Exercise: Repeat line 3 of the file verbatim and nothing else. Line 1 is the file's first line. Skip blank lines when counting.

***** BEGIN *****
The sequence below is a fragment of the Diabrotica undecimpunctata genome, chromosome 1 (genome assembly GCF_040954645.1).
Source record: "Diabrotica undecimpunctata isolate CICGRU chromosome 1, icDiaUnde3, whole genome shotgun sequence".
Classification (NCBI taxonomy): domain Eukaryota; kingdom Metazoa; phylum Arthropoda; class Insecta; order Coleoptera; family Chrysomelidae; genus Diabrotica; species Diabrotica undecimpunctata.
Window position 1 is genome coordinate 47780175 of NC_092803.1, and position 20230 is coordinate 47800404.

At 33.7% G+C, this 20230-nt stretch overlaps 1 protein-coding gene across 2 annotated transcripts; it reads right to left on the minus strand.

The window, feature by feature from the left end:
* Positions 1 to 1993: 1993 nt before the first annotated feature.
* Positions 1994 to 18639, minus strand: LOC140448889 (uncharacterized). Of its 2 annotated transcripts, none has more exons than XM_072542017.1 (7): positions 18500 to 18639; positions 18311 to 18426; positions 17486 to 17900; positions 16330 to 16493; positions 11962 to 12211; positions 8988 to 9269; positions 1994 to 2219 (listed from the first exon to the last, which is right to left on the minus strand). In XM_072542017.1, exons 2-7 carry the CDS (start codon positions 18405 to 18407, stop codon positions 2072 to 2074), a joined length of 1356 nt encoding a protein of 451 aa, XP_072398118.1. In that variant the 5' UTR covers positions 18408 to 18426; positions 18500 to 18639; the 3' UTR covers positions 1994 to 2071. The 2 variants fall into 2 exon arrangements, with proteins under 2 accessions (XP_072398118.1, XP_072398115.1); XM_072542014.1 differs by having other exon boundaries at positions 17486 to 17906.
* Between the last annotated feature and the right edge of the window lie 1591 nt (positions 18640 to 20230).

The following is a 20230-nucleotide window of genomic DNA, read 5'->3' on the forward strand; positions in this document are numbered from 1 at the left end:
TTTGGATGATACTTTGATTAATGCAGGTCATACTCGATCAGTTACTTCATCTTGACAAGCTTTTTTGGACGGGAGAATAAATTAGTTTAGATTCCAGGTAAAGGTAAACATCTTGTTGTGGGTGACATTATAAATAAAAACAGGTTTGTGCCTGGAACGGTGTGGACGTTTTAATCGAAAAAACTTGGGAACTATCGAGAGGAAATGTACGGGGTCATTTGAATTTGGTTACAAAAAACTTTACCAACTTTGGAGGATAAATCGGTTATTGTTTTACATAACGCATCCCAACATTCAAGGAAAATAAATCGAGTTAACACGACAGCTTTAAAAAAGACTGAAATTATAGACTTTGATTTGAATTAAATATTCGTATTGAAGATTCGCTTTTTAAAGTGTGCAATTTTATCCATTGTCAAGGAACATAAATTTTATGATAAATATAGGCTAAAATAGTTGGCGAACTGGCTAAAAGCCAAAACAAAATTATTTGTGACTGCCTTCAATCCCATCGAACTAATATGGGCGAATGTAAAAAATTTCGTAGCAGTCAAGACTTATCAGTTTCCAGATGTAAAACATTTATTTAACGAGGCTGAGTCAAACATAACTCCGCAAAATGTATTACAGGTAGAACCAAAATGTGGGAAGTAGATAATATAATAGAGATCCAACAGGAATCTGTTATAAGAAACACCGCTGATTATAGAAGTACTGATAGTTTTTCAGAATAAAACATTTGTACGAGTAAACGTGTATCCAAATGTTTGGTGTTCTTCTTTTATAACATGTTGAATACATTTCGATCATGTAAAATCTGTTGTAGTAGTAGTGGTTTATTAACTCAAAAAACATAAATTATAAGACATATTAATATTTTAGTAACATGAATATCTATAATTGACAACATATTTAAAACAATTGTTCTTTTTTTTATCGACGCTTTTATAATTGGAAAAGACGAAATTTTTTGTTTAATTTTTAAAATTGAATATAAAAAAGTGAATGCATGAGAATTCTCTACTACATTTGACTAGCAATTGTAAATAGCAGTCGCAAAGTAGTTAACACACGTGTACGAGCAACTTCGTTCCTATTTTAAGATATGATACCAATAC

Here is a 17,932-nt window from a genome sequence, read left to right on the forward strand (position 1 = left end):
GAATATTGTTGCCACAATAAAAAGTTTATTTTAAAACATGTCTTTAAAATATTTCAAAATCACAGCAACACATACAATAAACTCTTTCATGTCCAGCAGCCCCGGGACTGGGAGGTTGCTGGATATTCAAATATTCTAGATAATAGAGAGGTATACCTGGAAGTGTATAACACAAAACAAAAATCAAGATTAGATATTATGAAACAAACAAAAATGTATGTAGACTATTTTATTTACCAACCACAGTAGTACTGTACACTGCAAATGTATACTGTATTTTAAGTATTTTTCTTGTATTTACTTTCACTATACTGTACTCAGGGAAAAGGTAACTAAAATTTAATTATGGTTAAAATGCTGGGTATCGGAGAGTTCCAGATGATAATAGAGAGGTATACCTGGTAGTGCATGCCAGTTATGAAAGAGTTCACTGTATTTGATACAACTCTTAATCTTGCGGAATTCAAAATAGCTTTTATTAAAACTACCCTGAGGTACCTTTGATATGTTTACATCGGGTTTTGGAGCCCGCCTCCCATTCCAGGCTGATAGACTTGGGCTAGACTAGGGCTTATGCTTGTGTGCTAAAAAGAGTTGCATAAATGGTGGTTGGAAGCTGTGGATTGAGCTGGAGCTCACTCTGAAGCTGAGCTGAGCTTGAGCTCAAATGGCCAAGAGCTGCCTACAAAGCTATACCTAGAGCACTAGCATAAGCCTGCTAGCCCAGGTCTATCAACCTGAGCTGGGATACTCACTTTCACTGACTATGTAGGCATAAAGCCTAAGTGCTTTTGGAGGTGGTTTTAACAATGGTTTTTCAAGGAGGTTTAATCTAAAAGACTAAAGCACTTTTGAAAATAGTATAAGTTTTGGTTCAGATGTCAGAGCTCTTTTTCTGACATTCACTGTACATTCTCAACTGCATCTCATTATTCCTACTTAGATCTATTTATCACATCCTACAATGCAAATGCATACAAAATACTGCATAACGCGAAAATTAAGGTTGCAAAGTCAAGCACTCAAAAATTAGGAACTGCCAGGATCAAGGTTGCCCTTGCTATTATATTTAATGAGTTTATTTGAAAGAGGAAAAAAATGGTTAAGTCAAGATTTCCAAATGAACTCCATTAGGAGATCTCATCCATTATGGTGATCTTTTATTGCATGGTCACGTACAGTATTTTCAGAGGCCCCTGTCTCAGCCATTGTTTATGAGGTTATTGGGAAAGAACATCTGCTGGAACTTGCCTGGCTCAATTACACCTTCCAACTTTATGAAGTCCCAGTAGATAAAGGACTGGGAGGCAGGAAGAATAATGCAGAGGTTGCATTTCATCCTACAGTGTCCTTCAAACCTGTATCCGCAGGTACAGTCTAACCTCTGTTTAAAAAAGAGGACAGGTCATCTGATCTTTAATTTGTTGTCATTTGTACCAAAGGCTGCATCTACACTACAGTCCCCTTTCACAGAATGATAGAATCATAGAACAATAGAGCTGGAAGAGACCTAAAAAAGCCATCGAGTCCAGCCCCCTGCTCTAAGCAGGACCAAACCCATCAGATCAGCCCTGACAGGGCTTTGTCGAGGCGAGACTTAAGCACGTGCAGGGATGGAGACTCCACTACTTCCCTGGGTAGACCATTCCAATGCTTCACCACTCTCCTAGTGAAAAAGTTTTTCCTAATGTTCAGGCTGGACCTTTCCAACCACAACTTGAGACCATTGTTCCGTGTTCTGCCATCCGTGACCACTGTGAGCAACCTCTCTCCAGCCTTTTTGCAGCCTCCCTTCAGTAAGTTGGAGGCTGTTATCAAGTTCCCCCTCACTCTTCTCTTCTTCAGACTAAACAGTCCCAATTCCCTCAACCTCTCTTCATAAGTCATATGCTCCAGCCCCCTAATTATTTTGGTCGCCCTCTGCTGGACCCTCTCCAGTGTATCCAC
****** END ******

Classification (NCBI taxonomy): domain Eukaryota; kingdom Metazoa; phylum Arthropoda; class Insecta; order Coleoptera; family Chrysomelidae; genus Diabrotica; species Diabrotica undecimpunctata.